The sweeping feeling of life in the wetlands and the evocations of birds and seasonal rhythms transported me to another place entirely, which I loved. I enjoyed reading this story for its swamp life, for its easy, engaging storytelling style, and for its lead character Kya Clark, whose loneliness, frustrations, and deep love of nature I can relate to. Kya’s emotional roller-coaster of life experiences swung me up, down and around with her, and I can easily imagine this story of courage and survival being made into a movie both lyrical and dramatic, with the atmospherics of fertile, beautiful, frightening life in the North Carolina wetlands reflecting varied themes of betrayal, loss, abandonment, female survival, poverty, love, the power of true friendships, and the need for meaning and connection in life.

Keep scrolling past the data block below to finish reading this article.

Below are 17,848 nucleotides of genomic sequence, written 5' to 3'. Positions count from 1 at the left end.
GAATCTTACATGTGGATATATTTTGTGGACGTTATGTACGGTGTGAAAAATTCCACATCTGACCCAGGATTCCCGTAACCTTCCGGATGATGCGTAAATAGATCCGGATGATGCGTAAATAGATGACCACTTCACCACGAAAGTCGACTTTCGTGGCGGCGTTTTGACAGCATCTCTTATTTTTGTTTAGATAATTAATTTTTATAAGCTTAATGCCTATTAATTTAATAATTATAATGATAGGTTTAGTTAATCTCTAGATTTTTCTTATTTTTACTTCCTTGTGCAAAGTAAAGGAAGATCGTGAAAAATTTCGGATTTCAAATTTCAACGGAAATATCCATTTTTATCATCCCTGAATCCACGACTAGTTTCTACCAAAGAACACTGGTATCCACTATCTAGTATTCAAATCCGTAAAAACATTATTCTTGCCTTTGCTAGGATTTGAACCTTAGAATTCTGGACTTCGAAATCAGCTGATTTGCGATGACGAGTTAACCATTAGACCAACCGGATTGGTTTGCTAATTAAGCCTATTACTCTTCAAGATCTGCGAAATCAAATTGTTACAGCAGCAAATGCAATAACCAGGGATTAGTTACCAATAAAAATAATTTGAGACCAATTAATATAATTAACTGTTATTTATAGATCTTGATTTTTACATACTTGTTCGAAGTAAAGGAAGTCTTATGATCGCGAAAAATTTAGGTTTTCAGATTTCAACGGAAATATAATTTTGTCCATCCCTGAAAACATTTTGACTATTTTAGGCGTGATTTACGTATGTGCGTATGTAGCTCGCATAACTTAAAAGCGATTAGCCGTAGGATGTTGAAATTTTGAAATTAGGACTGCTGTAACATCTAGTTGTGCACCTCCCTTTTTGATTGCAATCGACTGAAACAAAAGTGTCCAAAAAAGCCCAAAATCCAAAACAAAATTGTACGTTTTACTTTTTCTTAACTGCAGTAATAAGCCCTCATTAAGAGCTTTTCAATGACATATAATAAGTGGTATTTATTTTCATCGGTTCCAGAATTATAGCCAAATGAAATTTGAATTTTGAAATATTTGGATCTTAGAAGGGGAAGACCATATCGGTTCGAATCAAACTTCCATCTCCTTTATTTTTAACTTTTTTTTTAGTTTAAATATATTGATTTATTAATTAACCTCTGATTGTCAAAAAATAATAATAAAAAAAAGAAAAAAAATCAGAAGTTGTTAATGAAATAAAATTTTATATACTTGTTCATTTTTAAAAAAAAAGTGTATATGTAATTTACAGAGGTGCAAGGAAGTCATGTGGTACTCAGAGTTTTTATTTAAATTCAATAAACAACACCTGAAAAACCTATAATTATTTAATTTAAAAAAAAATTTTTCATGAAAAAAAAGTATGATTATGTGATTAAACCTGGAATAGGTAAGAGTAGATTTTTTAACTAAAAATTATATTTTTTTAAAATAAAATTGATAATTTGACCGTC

Having said all that, it's far from perfect. What others have written about the absurdity/shallowness of some plot elements is true....for instance, the story ignores any realistic insight on how a little girl survives by herself in a swamp, dealing with illness, hunting for food, etc... It is more of a woman's fairy-tale marsh romance-cum-mystery thriller. I found the courtroom scenes especially contrived and melodramatic (in my mind as I read it, I kept thinking of the court scene in To Kill A Mockingbird for some reason). And heading to the end of the story, some elements I could predict. But what the hell, I still liked the tale for how it dealt with worthless men and for its touches of lyrical writing on the marshes (although if you've ever read the Dave Robicheaux crime thriller series by James Lee Burke, you'll quickly see that Burke's evocations of southern marsh landscapes, seasons and "zen" moments are richer, more nuanced and more emotionally moving -- but then, Burke is a much more experienced writer with many more books under his belt).